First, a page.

Editor’s note: Javid Ahmad, a native of Kabul, is program coordinator with the Asia program of the German Marshall Fund of the United States. Mashail Malik, a native of Islamabad, is a graduate student at the University of Chicago. The views expressed in this article are solely those of Javid Ahmad and Mashail Malik.
By Javid Ahmad and Mashail Malik, Special to CNN
Tensions that flare between Pakistan's ineffective civilian government and influential judiciary reached an all-time high last week when the country’s Supreme Court disqualified Prime Minister Yousuf Raza Gilani from holding office.
The unprecedented ruling came less than two months after Gilani was charged with contempt for his refusal to ask the Swiss government to reopen corruption charges facing President Asif Ali Zardari. It was followed days later by parliament electing a replacement, Raja Pervez Ashraf, who has also been accused of corruption in the past.
These recent developments signify the deep rift between Pakistan's different internal institutions. Pakistan’s civilian government, the powerful military, the increasingly active judiciary, and the many opposition groups in the country are juggling varied and often deeply conflicting agendas.
One thing these internal forces have in common is that each wants to be at the center stage of Pakistan's political structure, and each wants to win the frustrated population's support. The cost of this power struggle, however, seems to be given little consideration by the players involved.
After Gilani was convicted, the speaker of Pakistan's parliament maintained that only parliament had the authority to disqualify Gilani from his post. But this did not stop the judiciary from ordering the Election Commission to declare him ineligible.
Both sides say they are defending Pakistan's nascent democracy, a claim that is also generously thrown around by members of other groups, including the influential military and the loud opposition. But by convicting a sitting prime minister, the Supreme Court has strongly challenged a long-standing unofficial tenet in Pakistan: those who rule are above the rule of law.
However, there is also the question of whether it is really the duty of the Supreme Court to take up a cause of dubious constitutional validity. (If Gilani had acquiesced to the court's demand to call on Swiss authorities, he would have directly violated the constitution, which clearly stipulates presidential immunity.)
The worry is that the court is overstepping its bounds and encroaching on to parliament and executive territory. The move, dubbed by some as a "judicial coup," is just another example of an unelected body directly challenging a democratically elected government in a fledgling democracy.
It would be imprudent to say that one side or the other is evidently right. But what is evident is what this conflict represents: a Pakistani state that is being pulled in different directions by internal forces catering to conflicting agendas, and where it is increasingly unclear where the real decision-making power rests. Gilani's removal in such turbulent times only intensifies the inter-institutional standoff that has characterized much of Pakistan's history.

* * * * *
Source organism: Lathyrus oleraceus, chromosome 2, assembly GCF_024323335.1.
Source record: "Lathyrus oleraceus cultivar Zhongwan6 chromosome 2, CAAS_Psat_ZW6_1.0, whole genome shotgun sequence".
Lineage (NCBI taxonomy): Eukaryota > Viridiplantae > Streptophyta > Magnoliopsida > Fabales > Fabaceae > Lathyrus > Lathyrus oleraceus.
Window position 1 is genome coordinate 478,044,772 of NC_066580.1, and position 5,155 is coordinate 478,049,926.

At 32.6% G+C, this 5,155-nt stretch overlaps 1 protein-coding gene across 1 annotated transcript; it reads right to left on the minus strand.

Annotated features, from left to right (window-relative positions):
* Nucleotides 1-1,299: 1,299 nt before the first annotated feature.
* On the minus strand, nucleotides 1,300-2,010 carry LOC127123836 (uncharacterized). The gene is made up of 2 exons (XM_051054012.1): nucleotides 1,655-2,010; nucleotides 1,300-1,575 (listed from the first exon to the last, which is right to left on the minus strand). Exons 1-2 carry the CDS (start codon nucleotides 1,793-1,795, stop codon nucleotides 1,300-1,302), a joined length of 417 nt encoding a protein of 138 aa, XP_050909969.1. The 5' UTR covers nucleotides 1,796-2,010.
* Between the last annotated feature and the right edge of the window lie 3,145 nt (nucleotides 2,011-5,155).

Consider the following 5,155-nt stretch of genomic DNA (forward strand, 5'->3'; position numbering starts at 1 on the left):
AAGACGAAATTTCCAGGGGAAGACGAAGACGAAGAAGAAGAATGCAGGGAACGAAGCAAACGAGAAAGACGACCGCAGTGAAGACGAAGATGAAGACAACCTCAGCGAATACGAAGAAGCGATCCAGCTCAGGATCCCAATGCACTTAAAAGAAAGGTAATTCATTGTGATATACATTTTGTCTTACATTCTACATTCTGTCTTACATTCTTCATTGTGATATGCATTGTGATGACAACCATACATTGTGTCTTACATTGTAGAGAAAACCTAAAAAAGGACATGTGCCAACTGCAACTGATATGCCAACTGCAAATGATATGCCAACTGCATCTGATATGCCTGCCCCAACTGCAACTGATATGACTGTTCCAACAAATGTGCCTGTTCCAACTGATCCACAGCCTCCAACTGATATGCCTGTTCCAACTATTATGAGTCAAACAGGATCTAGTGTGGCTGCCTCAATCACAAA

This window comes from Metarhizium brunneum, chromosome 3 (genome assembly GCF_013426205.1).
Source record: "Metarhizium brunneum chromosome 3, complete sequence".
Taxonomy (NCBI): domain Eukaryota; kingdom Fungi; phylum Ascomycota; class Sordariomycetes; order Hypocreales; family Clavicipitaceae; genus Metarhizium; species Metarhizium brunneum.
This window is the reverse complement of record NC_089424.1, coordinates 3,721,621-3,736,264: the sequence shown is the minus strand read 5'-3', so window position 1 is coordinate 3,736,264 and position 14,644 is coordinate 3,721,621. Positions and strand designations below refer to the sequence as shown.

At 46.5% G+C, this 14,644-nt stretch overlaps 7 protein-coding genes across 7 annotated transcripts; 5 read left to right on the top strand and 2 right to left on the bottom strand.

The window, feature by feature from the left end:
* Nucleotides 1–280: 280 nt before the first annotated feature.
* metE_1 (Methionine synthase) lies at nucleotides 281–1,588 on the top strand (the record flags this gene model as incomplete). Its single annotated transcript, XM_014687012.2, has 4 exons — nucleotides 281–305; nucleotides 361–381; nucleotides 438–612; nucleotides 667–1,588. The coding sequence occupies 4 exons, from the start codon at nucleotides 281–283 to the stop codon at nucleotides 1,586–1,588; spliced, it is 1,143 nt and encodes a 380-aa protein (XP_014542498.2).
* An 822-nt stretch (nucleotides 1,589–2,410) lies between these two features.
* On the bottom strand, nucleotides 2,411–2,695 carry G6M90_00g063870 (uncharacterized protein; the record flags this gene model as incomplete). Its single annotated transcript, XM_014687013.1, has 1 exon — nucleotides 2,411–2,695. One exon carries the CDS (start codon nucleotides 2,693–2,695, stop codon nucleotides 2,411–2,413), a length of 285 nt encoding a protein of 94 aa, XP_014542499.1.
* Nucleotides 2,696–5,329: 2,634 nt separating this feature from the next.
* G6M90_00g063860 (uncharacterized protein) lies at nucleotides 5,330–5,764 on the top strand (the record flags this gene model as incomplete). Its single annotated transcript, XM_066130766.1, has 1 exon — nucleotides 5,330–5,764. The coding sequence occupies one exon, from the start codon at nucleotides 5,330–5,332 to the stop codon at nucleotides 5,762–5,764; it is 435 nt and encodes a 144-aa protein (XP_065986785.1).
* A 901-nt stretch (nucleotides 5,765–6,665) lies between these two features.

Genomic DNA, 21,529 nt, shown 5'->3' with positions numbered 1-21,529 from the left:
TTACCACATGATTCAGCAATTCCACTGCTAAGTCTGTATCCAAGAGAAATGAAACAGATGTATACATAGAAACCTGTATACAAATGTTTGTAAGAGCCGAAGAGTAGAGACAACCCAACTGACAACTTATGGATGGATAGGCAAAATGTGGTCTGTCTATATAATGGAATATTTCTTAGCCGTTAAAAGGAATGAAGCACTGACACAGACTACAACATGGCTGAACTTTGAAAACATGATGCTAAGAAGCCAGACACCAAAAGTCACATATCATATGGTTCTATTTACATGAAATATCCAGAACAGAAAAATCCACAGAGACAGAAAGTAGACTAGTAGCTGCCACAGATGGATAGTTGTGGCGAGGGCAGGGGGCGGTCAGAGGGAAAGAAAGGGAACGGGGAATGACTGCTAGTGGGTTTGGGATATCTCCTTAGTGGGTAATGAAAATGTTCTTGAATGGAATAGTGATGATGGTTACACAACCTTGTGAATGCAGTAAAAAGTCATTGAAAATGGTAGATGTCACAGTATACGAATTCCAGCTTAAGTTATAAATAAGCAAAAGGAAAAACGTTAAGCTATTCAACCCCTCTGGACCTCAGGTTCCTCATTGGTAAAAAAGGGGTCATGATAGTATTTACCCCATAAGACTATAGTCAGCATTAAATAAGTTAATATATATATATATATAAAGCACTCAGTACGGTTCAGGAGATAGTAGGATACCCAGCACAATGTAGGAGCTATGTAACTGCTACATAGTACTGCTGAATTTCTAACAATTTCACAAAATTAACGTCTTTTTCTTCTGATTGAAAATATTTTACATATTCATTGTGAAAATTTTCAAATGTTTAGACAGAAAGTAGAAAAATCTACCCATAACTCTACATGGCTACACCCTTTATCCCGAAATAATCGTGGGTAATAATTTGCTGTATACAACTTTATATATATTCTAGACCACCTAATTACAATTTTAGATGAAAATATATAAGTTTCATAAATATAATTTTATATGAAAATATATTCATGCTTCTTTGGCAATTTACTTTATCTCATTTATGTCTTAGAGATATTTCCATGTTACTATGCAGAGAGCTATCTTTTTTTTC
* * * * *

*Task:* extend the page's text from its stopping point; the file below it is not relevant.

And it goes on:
Now what does all this mean for Pakistan and its allies?
This internal spectacle will likely affect negotiations with the U.S. over pressing issues such as the reopening of NATO supply routes. If the civilian government wants to make any serious concessions, the opposition will likely criticize the government and add to its already deep unpopularity. The government might then let the fear of this backlash impact their decision-making.
Also, the step taken by the Supreme Court epitomizes a wider, dangerous and historical trend in Pakistan: weak civilian governments find it difficult to command legitimacy and are constantly challenged by other internal institutions.
History repeats itself all the time in Pakistan, and this is not a good sign for a country where the average time an elected government stays in power is less than two years. In a relatively stable democracy, several institutions serve as checks and balances on one another. Pakistan, however, is a land of extremes — scarcely anything survives in the country without morphing into a dangerously virulent version of itself. The government is getting weaker and more ineffective, the judiciary is taking its activism up a notch, the opposition is getting louder and more obstructive by the minute, and so on.
In a country facing an economic crisis, an energy crisis and a growing population that far outstrips available resources, internal political strife is a time-consuming, distracting and often dangerous business.
In Pakistan, the news of Gilani's dismissal made it amply clear that the general population has gradually lost hope over the past decade. Hardly anyone seemed shocked, and not many cared either way.
"It means nothing," one becomes used to hearing. "Someone else will come in and do an equally terrible job."
Many people took to the streets over electricity shortages, not because the prime minister — considered by many to be a mere figurehead — was removed from office.
Such apathy is bad news for any country. But in all this chaos, there is still the opportunity to learn. Pakistani leaders should ponder that.
The views expressed in this article are solely those of Javid Ahmad and Mashail Malik.